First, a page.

The drumbeat of criticism that eventually drove Joycelyn Elders out of office as Surgeon General may be only a fading memory, but the controversies over sex education and contraception that dogged her tenure linger on. To conservatives, nothing symbolizes the illusions of liberalism better than the failure of permissive sexual policies. In the years since contraceptives became widely available and schools began offering sex education, haven't kids become more promiscuous? Aren't births to unmarried teenage mothers soaring? Therefore, conservatives say, the government ought to practice some abstinence of its own and stop sex education in our schools and programs that promote contraception.
But, like so many conservative arguments that appeal to a general sense of social decline, this one ignores some well-established facts. More teenagers use contraception, they use it sooner after starting sex, and they are becoming more sophisticated about its use. Pregnancy rates among sexually active teenagers have dropped, decreasing by 20 percent between 1970 and 1990. Recent evidence also suggests that sex and AIDS education programs in the public schools have encouraged youth to delay sex, limit the number of partners, and use condoms.
But, conservatives say, increased access to contraceptives and sex education has stimulated more sexual activity among teenagers. These fears were cogently voiced in 1978 by Archbishop (now Cardinal) Bernardin, who doubted, he said, whether "more and better contraceptive information and services will make major inroads in the number of teenage pregnancies—it will motivate them to precocious sexual activity but by no means to the practice of contraception. In which case the solution will merely have made the problem worse."
Was the Archbishop right? For if he was, Americans might have reason to shut down the great enterprise of sexual enlightenment that America launched thirty years ago.
An American Transformation
Turning the clock back on policies toward contraception and sex education would return us to a radically different age. Until 30 years ago, it was the policy of the U.S. government to keep contraceptives out of the hands of the poor, the unmarried, and the young. Even information about contraceptives was hard to obtain because of the legacy of the Comstock Act of 1873, which defined contraceptives as "obscene." As late as 1964 contraception was nominally illegal in some states even for married people. Public contraceptive programs, condoms in plain view in grocery stores, and magazine advertisements for contraceptive products were unimaginable. Sex education for many students before the 1960s consisted of a brief lecture about menstrual hygiene (delivered to girls by the school nurse) or nocturnal emissions (delivered to boys by the coach). Where condoms were legal, they were typically available only behind the counter in pharmacies, which often refused to sell them to customers the pharmacist knew or suspected weren't married. Doctors and clinics also often turned the young away unless they could show proof of parental consent.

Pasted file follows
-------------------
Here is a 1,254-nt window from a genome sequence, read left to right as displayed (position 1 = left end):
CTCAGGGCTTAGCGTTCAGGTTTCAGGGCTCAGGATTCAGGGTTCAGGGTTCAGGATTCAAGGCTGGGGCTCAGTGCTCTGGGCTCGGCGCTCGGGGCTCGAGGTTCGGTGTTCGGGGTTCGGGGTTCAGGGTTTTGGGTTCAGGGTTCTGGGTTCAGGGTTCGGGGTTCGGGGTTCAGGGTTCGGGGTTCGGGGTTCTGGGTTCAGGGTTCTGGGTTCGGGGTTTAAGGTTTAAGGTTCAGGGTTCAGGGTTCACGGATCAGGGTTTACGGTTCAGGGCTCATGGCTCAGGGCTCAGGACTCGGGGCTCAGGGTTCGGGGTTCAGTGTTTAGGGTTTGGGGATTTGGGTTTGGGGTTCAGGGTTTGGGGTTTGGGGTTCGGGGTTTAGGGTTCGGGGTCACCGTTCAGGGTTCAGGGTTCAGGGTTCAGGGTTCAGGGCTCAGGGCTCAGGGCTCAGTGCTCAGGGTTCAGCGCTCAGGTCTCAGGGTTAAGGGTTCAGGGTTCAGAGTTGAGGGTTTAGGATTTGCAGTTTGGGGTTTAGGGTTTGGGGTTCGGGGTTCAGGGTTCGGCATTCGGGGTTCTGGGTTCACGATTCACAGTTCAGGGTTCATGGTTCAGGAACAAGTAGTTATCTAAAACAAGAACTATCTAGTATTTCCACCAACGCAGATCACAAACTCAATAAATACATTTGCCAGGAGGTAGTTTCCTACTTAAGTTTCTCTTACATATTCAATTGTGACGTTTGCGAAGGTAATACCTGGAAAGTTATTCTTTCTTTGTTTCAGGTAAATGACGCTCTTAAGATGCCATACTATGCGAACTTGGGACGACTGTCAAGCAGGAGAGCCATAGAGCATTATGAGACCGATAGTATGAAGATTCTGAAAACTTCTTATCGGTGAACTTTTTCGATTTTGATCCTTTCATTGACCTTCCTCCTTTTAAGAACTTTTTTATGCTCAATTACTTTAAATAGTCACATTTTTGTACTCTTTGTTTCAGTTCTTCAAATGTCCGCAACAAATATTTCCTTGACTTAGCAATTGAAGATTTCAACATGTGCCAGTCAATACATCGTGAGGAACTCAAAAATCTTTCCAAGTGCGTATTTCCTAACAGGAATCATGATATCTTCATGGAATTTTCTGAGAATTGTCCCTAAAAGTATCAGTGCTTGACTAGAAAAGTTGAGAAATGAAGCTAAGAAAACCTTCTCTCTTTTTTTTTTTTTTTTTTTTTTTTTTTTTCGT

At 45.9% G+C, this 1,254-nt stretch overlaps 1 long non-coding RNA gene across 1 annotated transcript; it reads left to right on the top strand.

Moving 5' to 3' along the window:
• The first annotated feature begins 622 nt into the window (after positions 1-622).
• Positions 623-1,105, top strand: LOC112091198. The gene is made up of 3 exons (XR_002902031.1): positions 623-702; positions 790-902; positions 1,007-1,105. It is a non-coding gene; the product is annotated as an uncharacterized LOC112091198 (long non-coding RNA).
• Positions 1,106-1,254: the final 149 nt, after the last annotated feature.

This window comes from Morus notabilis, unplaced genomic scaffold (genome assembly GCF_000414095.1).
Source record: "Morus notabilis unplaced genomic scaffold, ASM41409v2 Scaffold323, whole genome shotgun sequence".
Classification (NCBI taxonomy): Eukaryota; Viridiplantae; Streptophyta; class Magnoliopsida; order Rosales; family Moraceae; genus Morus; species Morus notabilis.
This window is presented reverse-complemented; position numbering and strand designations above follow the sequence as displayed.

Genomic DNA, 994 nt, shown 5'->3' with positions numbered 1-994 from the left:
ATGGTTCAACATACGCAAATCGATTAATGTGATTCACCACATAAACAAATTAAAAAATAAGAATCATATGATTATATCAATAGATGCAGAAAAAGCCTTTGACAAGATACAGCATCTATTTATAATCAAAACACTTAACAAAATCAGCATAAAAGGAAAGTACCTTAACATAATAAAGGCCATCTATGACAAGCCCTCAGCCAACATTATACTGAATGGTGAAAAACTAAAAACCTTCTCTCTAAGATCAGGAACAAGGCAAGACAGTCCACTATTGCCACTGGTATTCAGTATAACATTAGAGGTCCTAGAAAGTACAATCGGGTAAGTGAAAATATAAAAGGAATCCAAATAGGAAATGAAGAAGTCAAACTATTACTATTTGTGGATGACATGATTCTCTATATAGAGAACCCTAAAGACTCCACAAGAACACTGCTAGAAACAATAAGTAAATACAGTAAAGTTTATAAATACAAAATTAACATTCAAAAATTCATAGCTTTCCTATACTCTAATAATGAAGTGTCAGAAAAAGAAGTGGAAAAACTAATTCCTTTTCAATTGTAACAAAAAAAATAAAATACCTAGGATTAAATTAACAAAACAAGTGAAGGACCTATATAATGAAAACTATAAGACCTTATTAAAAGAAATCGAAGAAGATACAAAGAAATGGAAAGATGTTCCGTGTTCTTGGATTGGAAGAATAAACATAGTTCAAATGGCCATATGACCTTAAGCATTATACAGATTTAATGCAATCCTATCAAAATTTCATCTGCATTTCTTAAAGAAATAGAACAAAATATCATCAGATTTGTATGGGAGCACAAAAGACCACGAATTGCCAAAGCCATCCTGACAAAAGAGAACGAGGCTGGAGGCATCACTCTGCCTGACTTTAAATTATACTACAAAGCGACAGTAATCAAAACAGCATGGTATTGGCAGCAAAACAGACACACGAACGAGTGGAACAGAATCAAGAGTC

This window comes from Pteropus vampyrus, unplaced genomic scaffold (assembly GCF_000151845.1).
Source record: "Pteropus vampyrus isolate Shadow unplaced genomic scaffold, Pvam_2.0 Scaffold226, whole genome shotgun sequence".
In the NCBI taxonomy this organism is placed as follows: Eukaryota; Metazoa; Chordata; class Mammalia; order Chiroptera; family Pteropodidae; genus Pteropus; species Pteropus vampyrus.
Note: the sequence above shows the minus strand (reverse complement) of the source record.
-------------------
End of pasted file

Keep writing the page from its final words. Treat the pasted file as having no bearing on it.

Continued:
Then, in a remarkably short time, the Supreme Court made contraception legal, and the president and Congress helped to make it accessible. In 1964 the Court ruled in Griswold v. Connecticut that states could not ban the use of contraceptives. In the War on Poverty that began the same year, providing contraceptives to poor women became a high priority. Prior to Griswold, only women who could afford a private physician had been able to acquire birth control because the Comstock Act had been interpreted as prohibiting, in most circumstances, public expenditures on contraception. Under antipoverty programs, the first recipients of contraceptives were poor married women, but soon teenagers were also included. In 1966 Congress mandated that birth control be offered to any woman over 15 years of age on public assistance, married or not. In 1967 the federal government reserved 6 percent of maternal and child health funds for family planning for poor women, and in 1972 it stipulated that state welfare programs offer contraceptives to "minors who can be considered sexually active." By the mid-1970s, public contraceptive clinics were the first choice of a majority of teenagers and were especially likely to be used by teenagers from poor families and by minority teens. Contraceptives became available through a wide network of public health services, hospitals, clinics, and Planned Parenthood centers—all this, despite the absence of a national health care system.
Although ready access to contraceptives is now part of the fabric of American life, conservatives hold it partly responsible for what they see as deepening moral decline. Among the sources of misperception about the consequences of liberalized contraceptive access is a series of misunderstandings about teenage pregnancy and the use of birth control. Constant references to "an epidemic of teenage pregnancy" suggest that the pregnancy rate for teens is dramatically higher than in the past and different from pregnancy rates among older women. In fact, the overall teenage pregnancy rate rose modestly between the early 1970s and the late 1980s, from 95 to 107 pregnancies annually per 1,000 women aged 15 to 19; it rose a little more rapidly from 1987 to 1991, and then fell in 1992 and 1993 (the last year for which we have data). Changes in the rate for teenagers closely track the somewhat higher pregnancy rates among women aged 20 to 29.